2009-03-03-having-more-than-one-value-proposition

Having more than one value proposition

As I market my services to various clients from various backgrounds, I'm always trying to come up with a unique value proposition that communicates to them.  It's not that I want to appear superior to their alternatives, but I do want them to understand what makes me unique.  Sometimes I use

"Hiring an experienced software developer who knows what their doing before they start is much more cost effective than paying someone else to learn"

which works well if a customer is interested in completing a project and are not making an investment in someone else's capabilities.  Sometimes I use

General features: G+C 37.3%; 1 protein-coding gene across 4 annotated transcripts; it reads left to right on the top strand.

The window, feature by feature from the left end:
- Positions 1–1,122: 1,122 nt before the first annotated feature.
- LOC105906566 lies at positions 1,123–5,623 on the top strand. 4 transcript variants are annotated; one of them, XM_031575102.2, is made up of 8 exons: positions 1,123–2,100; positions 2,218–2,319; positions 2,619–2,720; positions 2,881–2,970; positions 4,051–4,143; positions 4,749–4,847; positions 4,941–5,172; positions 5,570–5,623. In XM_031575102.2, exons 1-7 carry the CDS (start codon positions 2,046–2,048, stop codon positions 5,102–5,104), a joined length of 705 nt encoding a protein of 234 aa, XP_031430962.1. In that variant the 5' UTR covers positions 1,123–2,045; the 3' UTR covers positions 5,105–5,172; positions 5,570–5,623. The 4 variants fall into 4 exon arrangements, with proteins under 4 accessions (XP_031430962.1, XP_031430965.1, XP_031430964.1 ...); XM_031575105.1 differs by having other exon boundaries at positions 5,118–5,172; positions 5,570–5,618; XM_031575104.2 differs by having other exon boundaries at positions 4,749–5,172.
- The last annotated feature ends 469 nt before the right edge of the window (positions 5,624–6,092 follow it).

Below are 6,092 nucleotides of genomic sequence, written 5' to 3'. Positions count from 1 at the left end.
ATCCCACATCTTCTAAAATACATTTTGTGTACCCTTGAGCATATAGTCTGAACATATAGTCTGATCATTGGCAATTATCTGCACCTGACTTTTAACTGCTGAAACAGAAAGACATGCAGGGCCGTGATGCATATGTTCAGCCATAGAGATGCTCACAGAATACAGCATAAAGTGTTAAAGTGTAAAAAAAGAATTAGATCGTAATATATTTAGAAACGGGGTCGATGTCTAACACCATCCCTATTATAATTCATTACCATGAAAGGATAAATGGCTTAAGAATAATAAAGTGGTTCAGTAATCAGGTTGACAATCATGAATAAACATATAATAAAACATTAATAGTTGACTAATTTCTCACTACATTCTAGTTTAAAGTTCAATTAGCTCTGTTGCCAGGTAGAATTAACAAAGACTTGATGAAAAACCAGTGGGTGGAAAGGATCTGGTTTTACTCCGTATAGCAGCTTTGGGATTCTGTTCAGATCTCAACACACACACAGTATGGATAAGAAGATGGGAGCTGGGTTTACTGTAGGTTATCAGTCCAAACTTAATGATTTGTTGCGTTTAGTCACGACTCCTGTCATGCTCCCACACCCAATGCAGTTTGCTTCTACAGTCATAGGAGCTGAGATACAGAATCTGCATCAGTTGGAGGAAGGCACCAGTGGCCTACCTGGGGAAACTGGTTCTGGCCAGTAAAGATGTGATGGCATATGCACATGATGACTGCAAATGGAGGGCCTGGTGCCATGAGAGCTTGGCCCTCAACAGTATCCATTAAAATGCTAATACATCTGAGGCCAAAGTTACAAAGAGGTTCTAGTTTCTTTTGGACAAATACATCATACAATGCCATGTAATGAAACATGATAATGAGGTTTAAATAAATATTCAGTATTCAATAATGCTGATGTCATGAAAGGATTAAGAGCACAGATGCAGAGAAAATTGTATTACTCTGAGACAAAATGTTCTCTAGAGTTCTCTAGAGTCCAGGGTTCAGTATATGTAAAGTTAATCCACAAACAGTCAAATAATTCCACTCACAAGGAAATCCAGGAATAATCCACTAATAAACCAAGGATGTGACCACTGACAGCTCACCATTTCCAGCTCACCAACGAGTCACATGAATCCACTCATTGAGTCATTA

"I know how to go straight from point A to point B while some are good at talking about going from A to B and others are like to start on the path from A, get distracted and take twice as long to get to B.  I have a laser like focus on the task at hand"

which works well if a customer has been disappointed in capabilities of another developer or development team.  Sometimes I use

"My experience with 50+ projects in 10+ industries has given me insights about how those businesses are run that might provide value in unexpected ways to your project"

which works well if a client is unsure that I can complete the project using a new toolset or technology.

I see now that you cannot have one unique value proposition.  Every situation, every project and every client is different.  Not only are they different, they are unique.  I also see now that I am not a salesperson applying a closing method.  I'm there to listen, learn and offer something of value.  If that means I have to be honest with someone, rather than packaged, so be it.

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